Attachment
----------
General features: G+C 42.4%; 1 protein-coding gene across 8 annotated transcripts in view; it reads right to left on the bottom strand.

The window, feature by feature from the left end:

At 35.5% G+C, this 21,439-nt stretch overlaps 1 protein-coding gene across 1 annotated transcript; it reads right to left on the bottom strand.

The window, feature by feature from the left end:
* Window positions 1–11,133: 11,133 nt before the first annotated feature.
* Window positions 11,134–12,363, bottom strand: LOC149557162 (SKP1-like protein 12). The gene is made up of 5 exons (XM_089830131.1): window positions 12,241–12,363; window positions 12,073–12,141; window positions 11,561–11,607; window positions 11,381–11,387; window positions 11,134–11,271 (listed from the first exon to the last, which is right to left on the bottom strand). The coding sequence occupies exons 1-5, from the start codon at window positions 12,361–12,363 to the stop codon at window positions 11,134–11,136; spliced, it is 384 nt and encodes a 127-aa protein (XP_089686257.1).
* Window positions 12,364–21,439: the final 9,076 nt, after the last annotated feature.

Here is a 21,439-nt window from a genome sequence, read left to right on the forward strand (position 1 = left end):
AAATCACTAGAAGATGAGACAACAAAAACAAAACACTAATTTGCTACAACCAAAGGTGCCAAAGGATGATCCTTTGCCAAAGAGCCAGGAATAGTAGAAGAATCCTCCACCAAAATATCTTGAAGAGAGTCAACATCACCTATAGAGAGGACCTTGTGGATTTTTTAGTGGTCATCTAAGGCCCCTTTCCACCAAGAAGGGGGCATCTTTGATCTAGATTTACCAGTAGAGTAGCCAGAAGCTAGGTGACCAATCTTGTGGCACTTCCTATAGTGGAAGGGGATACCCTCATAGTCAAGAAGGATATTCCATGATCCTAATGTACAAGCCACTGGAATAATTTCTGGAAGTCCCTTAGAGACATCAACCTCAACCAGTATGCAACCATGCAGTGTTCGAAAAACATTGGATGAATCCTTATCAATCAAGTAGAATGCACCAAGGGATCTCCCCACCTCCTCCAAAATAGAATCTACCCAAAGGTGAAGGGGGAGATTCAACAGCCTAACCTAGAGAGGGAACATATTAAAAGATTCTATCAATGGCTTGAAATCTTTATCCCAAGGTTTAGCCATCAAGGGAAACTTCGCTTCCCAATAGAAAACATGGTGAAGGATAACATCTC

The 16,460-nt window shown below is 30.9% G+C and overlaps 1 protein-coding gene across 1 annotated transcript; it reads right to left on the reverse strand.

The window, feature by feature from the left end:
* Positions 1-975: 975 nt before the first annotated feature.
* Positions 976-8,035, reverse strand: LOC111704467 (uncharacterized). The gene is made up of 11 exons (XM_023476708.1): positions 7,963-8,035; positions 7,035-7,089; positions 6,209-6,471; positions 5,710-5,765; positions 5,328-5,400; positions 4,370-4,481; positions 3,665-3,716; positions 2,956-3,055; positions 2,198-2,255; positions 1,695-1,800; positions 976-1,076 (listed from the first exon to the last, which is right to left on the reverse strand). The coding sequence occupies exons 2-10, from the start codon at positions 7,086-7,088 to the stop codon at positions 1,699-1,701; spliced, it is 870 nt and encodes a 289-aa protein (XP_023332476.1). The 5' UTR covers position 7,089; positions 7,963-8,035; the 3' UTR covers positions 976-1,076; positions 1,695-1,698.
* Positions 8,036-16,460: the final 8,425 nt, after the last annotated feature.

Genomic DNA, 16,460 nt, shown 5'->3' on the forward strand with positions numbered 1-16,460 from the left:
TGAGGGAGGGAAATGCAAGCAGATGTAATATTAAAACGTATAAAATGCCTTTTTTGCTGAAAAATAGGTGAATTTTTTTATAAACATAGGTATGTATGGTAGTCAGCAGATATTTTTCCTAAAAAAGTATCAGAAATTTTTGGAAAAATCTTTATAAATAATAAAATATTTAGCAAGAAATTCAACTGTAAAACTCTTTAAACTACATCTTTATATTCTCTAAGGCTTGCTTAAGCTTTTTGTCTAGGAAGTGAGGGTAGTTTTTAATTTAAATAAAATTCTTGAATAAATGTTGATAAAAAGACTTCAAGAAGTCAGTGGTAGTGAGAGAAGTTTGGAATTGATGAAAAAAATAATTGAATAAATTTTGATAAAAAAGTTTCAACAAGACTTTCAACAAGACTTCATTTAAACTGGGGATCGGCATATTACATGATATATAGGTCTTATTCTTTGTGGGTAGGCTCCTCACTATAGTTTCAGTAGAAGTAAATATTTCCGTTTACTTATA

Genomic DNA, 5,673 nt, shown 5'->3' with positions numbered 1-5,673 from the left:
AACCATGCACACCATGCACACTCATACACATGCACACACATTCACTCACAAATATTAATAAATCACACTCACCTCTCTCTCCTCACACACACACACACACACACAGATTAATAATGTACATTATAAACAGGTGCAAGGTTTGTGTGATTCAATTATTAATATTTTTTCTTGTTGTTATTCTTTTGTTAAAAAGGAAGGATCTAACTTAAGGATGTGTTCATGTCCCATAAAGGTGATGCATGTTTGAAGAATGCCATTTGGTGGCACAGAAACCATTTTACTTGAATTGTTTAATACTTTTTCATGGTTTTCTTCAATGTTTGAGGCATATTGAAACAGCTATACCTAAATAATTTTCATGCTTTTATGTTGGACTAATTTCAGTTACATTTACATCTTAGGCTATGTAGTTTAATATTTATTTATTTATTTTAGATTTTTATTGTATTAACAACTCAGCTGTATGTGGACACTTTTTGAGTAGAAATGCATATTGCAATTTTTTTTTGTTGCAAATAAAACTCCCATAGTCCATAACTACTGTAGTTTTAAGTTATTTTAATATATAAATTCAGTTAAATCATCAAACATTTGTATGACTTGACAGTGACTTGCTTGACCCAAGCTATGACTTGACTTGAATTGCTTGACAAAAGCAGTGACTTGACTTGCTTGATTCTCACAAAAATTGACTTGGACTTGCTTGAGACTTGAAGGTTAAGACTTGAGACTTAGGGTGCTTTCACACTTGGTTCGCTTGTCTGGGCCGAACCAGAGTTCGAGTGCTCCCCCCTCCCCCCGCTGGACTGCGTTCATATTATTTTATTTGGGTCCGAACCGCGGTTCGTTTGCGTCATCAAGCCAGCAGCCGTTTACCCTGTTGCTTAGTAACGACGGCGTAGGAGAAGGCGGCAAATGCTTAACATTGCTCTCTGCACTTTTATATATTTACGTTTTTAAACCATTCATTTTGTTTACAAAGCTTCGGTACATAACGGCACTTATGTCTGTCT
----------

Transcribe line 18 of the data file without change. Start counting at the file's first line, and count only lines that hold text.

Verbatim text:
AACCATGCACACCATGCACACTCATACACATGCACACACATTCACTCACAAATATTAATAAATCACACTCACCTCTCTCTCCTCACACACACACACACACACACAGATTAATAATGTACATTATAAACAGGTGCAAGGTTTGTGTGATTCAATTATTAATATTTTTTCTTGTTGTTATTCTTTTGTTAAAAAGGAAGGATCTAACTTAAGGATGTGTTCATGTCCCATAAAGGTGATGCATGTTTGAAGAATGCCATTTGGTGGCACAGAAACCATTTTACTTGAATTGTTTAATACTTTTTCATGGTTTTCTTCAATGTTTGAGGCATATTGAAACAGCTATACCTAAATAATTTTCATGCTTTTATGTTGGACTAATTTCAGTTACATTTACATCTTAGGCTATGTAGTTTAATATTTATTTATTTATTTTAGATTTTTATTGTATTAACAACTCAGCTGTATGTGGACACTTTTTGAGTAGAAATGCATATTGCAATTTTTTTTTGTTGCAAATAAAACTCCCATAGTCCATAACTACTGTAGTTTTAAGTTATTTTAATATATAAATTCAGTTAAATCATCAAACATTTGTATGACTTGACAGTGACTTGCTTGACCCAAGCTATGACTTGACTTGAATTGCTTGACAAAAGCAGTGACTTGACTTGCTTGATTCTCACAAAAATTGACTTGGACTTGCTTGAGACTTGAAGGTTAAGACTTGAGACTTAGGGTGCTTTCACACTTGGTTCGCTTGTCTGGGCCGAACCAGAGTTCGAGTGCTCCCCCCTCCCCCCGCTGGACTGCGTTCATATTATTTTATTTGGGTCCGAACCGCGGTTCGTTTGCGTCATCAAGCCAGCAGCCGTTTACCCTGTTGCTTAGTAACGACGGCGTAGGAGAAGGCGGCAAATGCTTAACATTGCTCTCTGCACTTTTATATATTTACGTTTTTAAACCATTCATTTTGTTTACAAAGCTTCGGTACATAACGGCACTTATGTCTGTCT